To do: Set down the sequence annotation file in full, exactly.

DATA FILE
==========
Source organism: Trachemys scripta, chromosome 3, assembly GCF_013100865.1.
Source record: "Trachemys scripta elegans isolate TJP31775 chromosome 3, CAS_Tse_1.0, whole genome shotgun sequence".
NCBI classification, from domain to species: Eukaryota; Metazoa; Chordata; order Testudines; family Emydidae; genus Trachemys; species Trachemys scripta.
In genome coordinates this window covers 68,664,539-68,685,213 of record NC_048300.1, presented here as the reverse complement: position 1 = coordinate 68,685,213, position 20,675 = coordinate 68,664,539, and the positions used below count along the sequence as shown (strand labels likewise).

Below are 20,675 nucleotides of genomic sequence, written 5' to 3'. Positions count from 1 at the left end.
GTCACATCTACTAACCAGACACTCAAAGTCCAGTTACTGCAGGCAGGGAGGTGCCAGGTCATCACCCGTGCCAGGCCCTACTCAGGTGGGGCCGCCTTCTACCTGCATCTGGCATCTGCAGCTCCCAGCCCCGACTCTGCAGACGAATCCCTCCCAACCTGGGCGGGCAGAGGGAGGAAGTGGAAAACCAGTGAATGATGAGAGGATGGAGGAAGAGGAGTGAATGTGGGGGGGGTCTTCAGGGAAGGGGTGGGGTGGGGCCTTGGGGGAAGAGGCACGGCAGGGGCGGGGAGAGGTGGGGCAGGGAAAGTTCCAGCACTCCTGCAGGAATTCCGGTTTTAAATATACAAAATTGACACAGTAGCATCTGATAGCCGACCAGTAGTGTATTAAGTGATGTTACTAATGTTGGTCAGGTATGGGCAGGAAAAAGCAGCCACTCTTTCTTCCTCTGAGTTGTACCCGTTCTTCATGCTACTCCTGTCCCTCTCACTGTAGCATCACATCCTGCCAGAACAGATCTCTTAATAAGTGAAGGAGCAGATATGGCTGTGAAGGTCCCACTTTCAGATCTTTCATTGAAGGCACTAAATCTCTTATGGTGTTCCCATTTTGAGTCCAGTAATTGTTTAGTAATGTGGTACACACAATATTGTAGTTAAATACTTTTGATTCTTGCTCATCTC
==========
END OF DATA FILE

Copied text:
Source organism: Trachemys scripta, chromosome 3, assembly GCF_013100865.1.
Source record: "Trachemys scripta elegans isolate TJP31775 chromosome 3, CAS_Tse_1.0, whole genome shotgun sequence".
NCBI classification, from domain to species: Eukaryota; Metazoa; Chordata; order Testudines; family Emydidae; genus Trachemys; species Trachemys scripta.
In genome coordinates this window covers 68,664,539-68,685,213 of record NC_048300.1, presented here as the reverse complement: position 1 = coordinate 68,685,213, position 20,675 = coordinate 68,664,539, and the positions used below count along the sequence as shown (strand labels likewise).

Below are 20,675 nucleotides of genomic sequence, written 5' to 3'. Positions count from 1 at the left end.
GTCACATCTACTAACCAGACACTCAAAGTCCAGTTACTGCAGGCAGGGAGGTGCCAGGTCATCACCCGTGCCAGGCCCTACTCAGGTGGGGCCGCCTTCTACCTGCATCTGGCATCTGCAGCTCCCAGCCCCGACTCTGCAGACGAATCCCTCCCAACCTGGGCGGGCAGAGGGAGGAAGTGGAAAACCAGTGAATGATGAGAGGATGGAGGAAGAGGAGTGAATGTGGGGGGGGTCTTCAGGGAAGGGGTGGGGTGGGGCCTTGGGGGAAGAGGCACGGCAGGGGCGGGGAGAGGTGGGGCAGGGAAAGTTCCAGCACTCCTGCAGGAATTCCGGTTTTAAATATACAAAATTGACACAGTAGCATCTGATAGCCGACCAGTAGTGTATTAAGTGATGTTACTAATGTTGGTCAGGTATGGGCAGGAAAAAGCAGCCACTCTTTCTTCCTCTGAGTTGTACCCGTTCTTCATGCTACTCCTGTCCCTCTCACTGTAGCATCACATCCTGCCAGAACAGATCTCTTAATAAGTGAAGGAGCAGATATGGCTGTGAAGGTCCCACTTTCAGATCTTTCATTGAAGGCACTAAATCTCTTATGGTGTTCCCATTTTGAGTCCAGTAATTGTTTAGTAATGTGGTACACACAATATTGTAGTTAAATACTTTTGATTCTTGCTCATCTC